The 2007 Boundary Commission:

Final recommendations

The Boundary Commission for Northern Ireland published its final proposed changes to the 18 parliamentary constituency boundaries on 3 October 2007. They have stuck to their revised recommendations, which were much more modest than the original set of changes in their provisional recommendations (see my comments). I don't see any significant impact on the next Westminster elections as a result of the new boundaries. At Assembly level, there will now be now a safe Nationalist seat in East Antrim (where the SDLP won an unexpected seat in the 1998 elections, but lost it in 2003), and possibly others in Strangford and South Down, but Nationalist seats are under pressure in Lagan Valley and North Antrim. 

The entrenchment of six Assembly seats per constituency in the Good Friday Agreement results in the under-representation of voters in Newry and Armagh, North Antrim and Upper Bann, which are all large enough to warrant a seventh seat at Assembly elections if they were allocated by size of electorate (South Down is heading this way too). Belfast voters, on the other hand, are over-represented, with both South and West Belfast really too small to qualify for a sixth seat, and East Belfast teetering on the edge. (North Belfast, thanks to swallowing Glengormley, is OK for now.)

The Boundary Commission had delayed finalising its proposals until the new local government districts were settled. As could have been predicted, almost the first act of the new devolved government was to cancel the redrawing of the maps of local government, and so the 2007 constituencies are, unprecedentedly, based on the same building blocks as the previous round in 1995. The Boundary Commission mutters that "Once new ward boundaries are established, the Commission propose to consider whether, exceptionally, to conduct an Interim Review of constituencies", but the implication is that this would merely be tinkering around the edges to bring the Westminster boundaries into line with the local government wards, rather than carry out any more major surgery.

The key changes are as follows (again, brilliant maps of the new dispensation by Conal Kelly):

Belfast map

Belfast East constituency to include the Castlereagh LGD wards of Ballyhanwood, Carrowreagh, Dundonald, Enler and Graham’s Bridge. These wards are at present in the Strangford constituency.

Does it make sense? Yes. The DUP successfully managed to persuade the Commission to keep Cregagh in East Belfast - the previous recommendations would have moved it to South Belfast, but the Commission has now swapped it for the Hillfoot ward instead. It's fair enough; Cregagh is much more of a typical East Belfast ward than Hillfoot.

Demographic and electoral shift: the new constituency is 2.3% less Catholic, and 2.4% more Protestant, than the old. The new voters supported the DUP over the UUP by three to one in 2005, boosting Robinson's notional majority by about 2,000.

Belfast North constituency to include the Newtownabbey LGD wards of Ballyhenry, Collinbridge, Glebe, Glengormley and Hightown, at present in the South Antrim constituency, and Cloughfern, at present in the East Antrim constituency.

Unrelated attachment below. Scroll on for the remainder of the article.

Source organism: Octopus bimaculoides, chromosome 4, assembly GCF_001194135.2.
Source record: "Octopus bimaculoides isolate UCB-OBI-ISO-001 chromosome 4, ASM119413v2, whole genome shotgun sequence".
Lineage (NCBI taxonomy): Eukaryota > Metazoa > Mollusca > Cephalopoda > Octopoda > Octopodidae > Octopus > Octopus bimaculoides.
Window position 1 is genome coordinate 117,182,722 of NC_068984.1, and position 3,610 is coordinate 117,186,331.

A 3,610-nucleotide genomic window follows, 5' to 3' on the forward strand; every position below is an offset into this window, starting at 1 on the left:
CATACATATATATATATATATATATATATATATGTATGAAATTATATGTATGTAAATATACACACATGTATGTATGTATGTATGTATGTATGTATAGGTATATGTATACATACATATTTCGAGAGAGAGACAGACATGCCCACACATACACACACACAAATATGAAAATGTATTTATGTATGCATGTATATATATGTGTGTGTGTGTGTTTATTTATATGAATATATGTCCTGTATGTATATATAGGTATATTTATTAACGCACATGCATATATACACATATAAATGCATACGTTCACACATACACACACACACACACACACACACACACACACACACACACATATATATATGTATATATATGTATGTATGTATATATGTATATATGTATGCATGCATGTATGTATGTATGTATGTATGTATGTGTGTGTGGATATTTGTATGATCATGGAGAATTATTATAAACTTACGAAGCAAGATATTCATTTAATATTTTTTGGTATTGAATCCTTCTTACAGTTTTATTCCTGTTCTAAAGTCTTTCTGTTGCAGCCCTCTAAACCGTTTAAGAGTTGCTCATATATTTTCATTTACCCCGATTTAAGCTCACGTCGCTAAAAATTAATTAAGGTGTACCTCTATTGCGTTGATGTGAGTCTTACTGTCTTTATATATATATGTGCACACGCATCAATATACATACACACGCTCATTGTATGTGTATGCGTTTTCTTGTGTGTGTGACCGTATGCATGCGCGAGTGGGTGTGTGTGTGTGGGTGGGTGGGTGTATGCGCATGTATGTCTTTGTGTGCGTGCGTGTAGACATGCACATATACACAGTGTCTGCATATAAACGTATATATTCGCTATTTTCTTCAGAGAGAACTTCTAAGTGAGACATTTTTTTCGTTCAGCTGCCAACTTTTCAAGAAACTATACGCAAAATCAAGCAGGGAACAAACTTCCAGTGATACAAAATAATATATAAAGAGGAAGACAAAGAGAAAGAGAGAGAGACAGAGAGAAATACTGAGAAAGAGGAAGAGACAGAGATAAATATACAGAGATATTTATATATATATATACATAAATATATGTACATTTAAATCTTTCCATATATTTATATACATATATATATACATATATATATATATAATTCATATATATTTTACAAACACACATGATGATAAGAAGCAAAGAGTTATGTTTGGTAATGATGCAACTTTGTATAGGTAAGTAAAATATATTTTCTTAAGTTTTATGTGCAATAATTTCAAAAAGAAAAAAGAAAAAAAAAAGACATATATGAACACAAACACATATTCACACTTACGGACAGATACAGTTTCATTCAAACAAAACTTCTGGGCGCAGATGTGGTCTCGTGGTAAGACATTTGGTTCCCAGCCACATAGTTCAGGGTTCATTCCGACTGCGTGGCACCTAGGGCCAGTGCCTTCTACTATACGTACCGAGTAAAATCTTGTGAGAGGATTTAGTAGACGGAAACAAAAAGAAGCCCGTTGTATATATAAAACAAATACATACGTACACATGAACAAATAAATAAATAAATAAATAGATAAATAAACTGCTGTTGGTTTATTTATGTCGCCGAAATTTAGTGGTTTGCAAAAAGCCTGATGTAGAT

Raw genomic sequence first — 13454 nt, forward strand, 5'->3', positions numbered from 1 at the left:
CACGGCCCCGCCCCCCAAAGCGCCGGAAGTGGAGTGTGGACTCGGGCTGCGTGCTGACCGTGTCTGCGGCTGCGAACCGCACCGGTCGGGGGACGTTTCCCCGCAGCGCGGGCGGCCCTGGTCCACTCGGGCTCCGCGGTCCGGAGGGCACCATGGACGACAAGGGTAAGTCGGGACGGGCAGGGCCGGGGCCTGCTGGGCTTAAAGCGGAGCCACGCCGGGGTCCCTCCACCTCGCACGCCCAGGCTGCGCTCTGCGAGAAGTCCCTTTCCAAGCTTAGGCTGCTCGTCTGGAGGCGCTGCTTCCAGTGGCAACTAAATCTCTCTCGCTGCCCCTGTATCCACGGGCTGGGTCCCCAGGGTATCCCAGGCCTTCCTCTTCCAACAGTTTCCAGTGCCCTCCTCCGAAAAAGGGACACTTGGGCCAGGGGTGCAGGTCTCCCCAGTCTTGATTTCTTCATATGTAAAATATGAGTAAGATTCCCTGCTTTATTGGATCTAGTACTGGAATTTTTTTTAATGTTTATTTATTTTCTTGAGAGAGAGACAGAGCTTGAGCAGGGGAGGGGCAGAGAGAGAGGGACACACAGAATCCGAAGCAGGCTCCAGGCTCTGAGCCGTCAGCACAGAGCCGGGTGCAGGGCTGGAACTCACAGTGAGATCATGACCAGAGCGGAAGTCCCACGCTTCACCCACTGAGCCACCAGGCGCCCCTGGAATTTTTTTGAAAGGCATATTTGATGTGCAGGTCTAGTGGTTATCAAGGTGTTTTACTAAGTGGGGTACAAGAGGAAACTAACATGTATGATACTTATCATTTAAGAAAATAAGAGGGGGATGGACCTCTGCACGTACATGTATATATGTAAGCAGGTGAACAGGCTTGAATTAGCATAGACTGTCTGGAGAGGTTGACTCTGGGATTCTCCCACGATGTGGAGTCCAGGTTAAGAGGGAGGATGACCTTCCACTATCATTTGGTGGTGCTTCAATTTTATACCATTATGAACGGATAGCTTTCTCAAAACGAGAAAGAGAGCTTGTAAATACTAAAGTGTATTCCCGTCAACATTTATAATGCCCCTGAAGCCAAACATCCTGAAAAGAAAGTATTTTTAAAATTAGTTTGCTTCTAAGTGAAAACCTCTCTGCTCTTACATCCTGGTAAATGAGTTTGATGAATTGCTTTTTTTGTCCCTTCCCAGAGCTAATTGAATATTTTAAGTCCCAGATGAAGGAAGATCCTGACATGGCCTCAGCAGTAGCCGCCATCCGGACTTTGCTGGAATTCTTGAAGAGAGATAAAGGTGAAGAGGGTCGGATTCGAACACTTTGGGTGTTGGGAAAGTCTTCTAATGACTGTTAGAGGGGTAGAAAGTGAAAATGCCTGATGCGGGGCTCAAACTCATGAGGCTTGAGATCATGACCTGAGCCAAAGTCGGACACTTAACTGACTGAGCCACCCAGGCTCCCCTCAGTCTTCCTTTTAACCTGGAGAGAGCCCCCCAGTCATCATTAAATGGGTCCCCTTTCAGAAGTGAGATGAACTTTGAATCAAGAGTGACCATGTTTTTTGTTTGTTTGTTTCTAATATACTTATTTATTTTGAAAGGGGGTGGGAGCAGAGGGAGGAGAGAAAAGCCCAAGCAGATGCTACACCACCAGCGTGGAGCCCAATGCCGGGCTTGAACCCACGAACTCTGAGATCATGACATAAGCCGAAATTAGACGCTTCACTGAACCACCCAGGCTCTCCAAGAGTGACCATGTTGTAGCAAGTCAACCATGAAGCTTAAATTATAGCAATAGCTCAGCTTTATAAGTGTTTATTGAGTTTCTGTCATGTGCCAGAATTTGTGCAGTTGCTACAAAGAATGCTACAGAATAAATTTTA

Does it make sense? Broadly yes. Specifically no. The weird division of the Shankill Road between North and West Belfast remains, and the new boundary weaves through the streets of Glengormley. Better to have left Cloughfern in East Antrim and extended North Belfast a bit farther northwest, perhaps moveing the Shankill entirely to West Belfast where most people think it is.

Demographic and electoral shift: the new constituency is 0.2% more Catholic, and 0.3% less Protestant than the old. The new voters are slightly more likely to have supported UUP and Alliance in 2005 those of the old seat, and the notional result boosts Dodd's majority of over 8,000 by about 700.

Belfast South constituency to include the Castlereagh LGD wards of Carryduff East and Carryduff West at present in the Strangford constituency, and Wynchurch and Hillfoot, at present in the Belfast East constituency;

Does it make sense? Yes; the boundary with East Belfast is a bit inelegant, but makes sense on the ground. Poor Carryduff has been shifted again (after being moved from Lagan Valley to Strangford in the last revision).

Demographic and electoral shift: the new constituency is 0.4% less Catholic, and 0.6% more Protestant than the old. The new voters are more likely to have supported Alliance and less likely to have supported Sinn Fein than those in the old seat; McDonnell's notional majority reduces from 1300 to 300.

Belfast West constituency to include the Lisburn LGD wards of Dunmurry and part of Derryaghy, at present in the Lagan Valley constituency.

Does it make sense? Yes, apart from remarks about continued split of Shankill above under North Belfast. The split of Derryaghy ward is unprecedented, but actually makes perfect sense when you consider the facts on the ground. The original proposal would have included the rest of Derryaghy Ward and Seymour Hill, which are much more Lisburn- than West Belfast-oriented; it was right to abandon that idea.

Demographic and electoral shift: the new constituency is 0.1% more Catholic, and 0.2% less Protestant, than the old. The new voters have not been quite as assiduous in their support for SF in the past as those in the old seat, but the result is still a boost of about 400 for Gerry Adams' majority (already over 19,000).

mapStrangford constituency loses to South and East Belfast as noted above; it gets the Down LGD wards of Ballymaglave, Ballynahinch East, and Kilmore. The wards at present form part of the South Down constituency.